“I can’t really call myself a fashionista but have always loved to look fashionable in every attire without being too obsessed about the idea. I have always been known as a pant/jeans/t shirt/top kind of woman since my teenage for both casual and work look mainly because I loved the comfort wear both at home and work. Even though I always admired women in sarees for me personally it was nothing less than a nightmare and then getting married to an Army officer and wearing sarees for every other formal parties became my biggest worry  I spent hours perfecting my drape and eventually lost interest in attending such parties.

With time things changed as I crossed mid forties having more time to myself with kids grown up and husband busy in his own world. I started enjoying the experience of draping the six yards to my pleasure and in the bargain collected sarees from different states, weave, material and work from all over the country wherever my husband got posted from Valleys to deserts to mountains. Having touched my golden era, the 50’s, recently I realised that I am absolutely crazy about draping a saree for any occasion matching them with beads, pearls, semi-precious and precious jewellery along with silver, gold and diamond. I do wear my long gowns and anarkalis for certain stage performances or semi formal occasions too but sarees are my all time favourite which I feel surely adds the feminine charm and grace at my age.”

(Madhumita Sinha is an HR professional and a corporate trainer by profession , a published author of a book of poems ‘Heartbeats ‘ 72 random beats , a performing poet by passion and contributes regularly to international and national literary journals. She is part of four anthologies published by different publishers so far. She is also an avid Toastmaster.)

Priya Narendra shares her quirky style

everyday style, fashion

Inspired by a father who loved being stylish even when impoverished or restrained by the demands of a government job, I have always enjoyed putting my own spin on style. Bandanas around my hair, scarves around the knee, dresses worn with churidars, dramatic earrings etc were all part of my hatke take on fashion back when I was in college. When I began working in advertising, salwar kameez was the norm, and wearing business suits or pants and formal shirts with a tie was considered avant garde (!) but I did it anyway. To me, getting ready every morning is almost like putting on a costume for a role in a play – who am I going to be today?

A few years ago, the saree pact rekindled my love for the saree – at one point in time, I had vowed to have one saree of each type woven in India, before I realised the number of distinct weaves India is home to! But I was determined to own the saree look in a way that made it super comfortable for me. So I discarded the ubiquity of the saree blouse and took to wearing sarees with whatever top felt convenient – fitted white shirts, t shirts, crop tops and the like. It was a great way for me to make the saree as easy a choice as western wear when dashing out the door every morning.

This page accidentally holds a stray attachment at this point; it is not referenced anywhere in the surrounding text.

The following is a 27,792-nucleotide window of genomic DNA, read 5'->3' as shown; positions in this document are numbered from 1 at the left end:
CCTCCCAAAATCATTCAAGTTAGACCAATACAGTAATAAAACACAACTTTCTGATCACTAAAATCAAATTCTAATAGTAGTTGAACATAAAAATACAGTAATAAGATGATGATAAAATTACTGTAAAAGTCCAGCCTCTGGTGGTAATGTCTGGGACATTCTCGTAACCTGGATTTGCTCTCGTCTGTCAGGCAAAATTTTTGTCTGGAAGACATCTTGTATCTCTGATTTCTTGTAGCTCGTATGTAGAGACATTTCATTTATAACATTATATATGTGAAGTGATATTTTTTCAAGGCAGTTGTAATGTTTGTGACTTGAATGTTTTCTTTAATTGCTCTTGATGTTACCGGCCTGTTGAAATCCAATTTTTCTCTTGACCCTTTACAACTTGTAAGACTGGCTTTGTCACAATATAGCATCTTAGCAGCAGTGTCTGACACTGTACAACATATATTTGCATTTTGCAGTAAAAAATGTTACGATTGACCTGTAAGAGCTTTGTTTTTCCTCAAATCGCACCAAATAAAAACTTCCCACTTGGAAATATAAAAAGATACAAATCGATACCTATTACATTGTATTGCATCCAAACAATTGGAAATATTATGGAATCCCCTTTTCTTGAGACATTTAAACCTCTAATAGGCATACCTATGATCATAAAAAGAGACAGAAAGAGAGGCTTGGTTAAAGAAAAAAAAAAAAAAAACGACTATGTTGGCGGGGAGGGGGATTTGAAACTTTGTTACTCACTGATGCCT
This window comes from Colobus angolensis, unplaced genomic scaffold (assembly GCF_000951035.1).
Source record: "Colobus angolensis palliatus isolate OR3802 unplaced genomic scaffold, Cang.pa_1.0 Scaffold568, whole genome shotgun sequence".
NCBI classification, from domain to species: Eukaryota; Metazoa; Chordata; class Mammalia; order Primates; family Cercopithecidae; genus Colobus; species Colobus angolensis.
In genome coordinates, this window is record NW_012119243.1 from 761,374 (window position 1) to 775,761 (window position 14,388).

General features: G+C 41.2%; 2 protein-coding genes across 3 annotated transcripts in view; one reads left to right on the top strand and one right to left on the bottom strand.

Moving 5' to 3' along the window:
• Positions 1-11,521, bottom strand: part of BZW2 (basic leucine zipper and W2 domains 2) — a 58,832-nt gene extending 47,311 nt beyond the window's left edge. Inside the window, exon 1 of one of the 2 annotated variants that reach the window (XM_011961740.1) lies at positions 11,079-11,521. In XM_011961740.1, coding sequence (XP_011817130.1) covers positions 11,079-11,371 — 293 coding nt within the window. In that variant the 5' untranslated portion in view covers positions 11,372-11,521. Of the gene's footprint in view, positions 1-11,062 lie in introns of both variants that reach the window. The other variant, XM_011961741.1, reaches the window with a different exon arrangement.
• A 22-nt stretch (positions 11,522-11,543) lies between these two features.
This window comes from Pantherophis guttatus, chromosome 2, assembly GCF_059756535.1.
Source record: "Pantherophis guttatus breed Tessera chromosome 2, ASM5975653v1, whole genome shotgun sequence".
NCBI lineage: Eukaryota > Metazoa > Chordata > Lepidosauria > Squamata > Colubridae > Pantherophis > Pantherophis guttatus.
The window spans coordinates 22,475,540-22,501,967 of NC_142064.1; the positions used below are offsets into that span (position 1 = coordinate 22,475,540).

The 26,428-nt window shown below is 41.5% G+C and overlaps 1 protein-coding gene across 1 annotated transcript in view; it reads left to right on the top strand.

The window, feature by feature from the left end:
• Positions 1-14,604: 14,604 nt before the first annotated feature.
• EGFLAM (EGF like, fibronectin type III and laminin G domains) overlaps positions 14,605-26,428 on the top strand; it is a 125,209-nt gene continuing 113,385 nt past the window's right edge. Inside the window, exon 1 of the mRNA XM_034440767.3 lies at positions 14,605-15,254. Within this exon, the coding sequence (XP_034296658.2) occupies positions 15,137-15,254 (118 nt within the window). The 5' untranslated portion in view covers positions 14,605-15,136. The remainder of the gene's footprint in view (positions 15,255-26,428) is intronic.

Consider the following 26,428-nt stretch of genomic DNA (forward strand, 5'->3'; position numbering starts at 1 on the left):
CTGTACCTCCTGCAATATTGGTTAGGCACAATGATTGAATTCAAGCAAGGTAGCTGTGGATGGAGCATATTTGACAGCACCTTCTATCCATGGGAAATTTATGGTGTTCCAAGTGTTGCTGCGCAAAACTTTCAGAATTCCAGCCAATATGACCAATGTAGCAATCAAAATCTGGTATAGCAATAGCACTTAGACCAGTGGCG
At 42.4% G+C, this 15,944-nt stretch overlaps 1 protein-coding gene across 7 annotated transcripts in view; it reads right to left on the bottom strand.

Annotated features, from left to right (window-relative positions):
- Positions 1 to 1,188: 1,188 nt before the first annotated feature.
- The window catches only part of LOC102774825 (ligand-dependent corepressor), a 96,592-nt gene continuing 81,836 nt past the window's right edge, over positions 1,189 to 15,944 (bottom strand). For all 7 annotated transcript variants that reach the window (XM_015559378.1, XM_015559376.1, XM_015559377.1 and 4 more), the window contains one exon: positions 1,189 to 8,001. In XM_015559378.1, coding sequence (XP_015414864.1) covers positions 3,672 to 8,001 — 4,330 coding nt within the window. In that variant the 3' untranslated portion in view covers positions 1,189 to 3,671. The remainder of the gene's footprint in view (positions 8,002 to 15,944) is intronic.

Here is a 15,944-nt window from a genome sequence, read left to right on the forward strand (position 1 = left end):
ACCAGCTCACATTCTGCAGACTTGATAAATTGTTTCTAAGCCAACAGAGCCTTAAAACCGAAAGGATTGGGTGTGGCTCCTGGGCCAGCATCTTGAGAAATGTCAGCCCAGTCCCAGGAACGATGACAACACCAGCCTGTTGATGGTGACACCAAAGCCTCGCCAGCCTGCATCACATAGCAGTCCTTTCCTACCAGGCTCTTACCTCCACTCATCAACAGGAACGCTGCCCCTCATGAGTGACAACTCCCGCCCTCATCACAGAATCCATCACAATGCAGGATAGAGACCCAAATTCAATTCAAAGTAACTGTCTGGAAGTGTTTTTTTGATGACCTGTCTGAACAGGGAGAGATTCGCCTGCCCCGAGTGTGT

One of my fashion dreams was to start a label that made western wear out of Indian fabrics suited to Indian weather, especially our never-ending summer – jackets with a muslin lining, not synthetic, and dresses that wouldn’t hug me too close for comfort in our sticky monsoons. Now there is a host of fashion labels has sprung up which does this with panache. In the hot Delhi summers, if I’m not in a saree at work, I’m usually in one of many anti-fit cotton or muslin dresses, Ikat pants and the like.

A constant challenge, thanks to an auto-immune problem, is that my size varies hugely – between water retention, weight gain and a bad gut. As a result I have found that if I pre-plan an outfit, typically on the day I will find it’s not fitting well, feels uncomfortable, makes me look fatter etc etc. So serendipity plays a huge role in helping me pull an outfit together for any occasion. At least, that’s my excuse for an ever-expanding wardrobe J!

My Must Haves:


Accessories – they can make or break an outfit. Shoes, bags, jewelry, scarves, hats – and the more expressive of your unique style, the better, be they never so weird. They add so much pizazz to the most sober outfits, and make the outfit you! Plus they make the same dress or jacket look so different each time. One of my prized possessions is a necklace made of zips with temple motifs – it looks so rich and distinctive. Another, a nod to my love for writing, is a necklace made of fountain pen nibs!

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Dresses – drapey and anti-fit for the most part, since my size varies and we have 8+ months of gruelling summer

sarees and tops

A variety of sarees, especially in ikats, and an array of versatile crop tops, Tshirts and fitted shirts to pair with them

Just being me

Most of all, my mantra is that I must feel comfortable and confident in what I am wearing, and it must express my identity. It doesn’t matter if it isn’t considered ‘in vogue’ currently, I’ll still wear it if I love it. And if it is in vogue but I don’t love it, I’m never going to wear it.

(Priyadarshini Narendra, 48, is a marketing professional with over 25 years of experience in advertising, consulting and trend spotting. She is currently Head of Brand Solutions with the Hindustan Times group. A published author, she is also a moody chef, serial hobbyist, fashion aficionado and mother to three human children and two canine ones.)

Josephine Goveas and her saree swag

everyday style, fashion

Janice Goveas, Josephine’s daughter writes about her mom’s style:

“My mum attracts some lovely sarees. And she has a penchant for matching it up with some perfect blouses. This is mum in coffee shop in South Mumbai looking very elegant in her Kolkata cotton silk saree. Again note the no makeup look and hair tied in a bun and only her interesting saree blouse as accessory.

As a teacher her cotton sarees were her hallmark and all her students identify with the impeccable way she drapes her saree. This is my mum in her Kolkata cotton saree which has thread ‘butis’. One thing to note is my mum will never wear make up but ties her salt and pepper bun in her signature style to look understated by yet oh so chic. “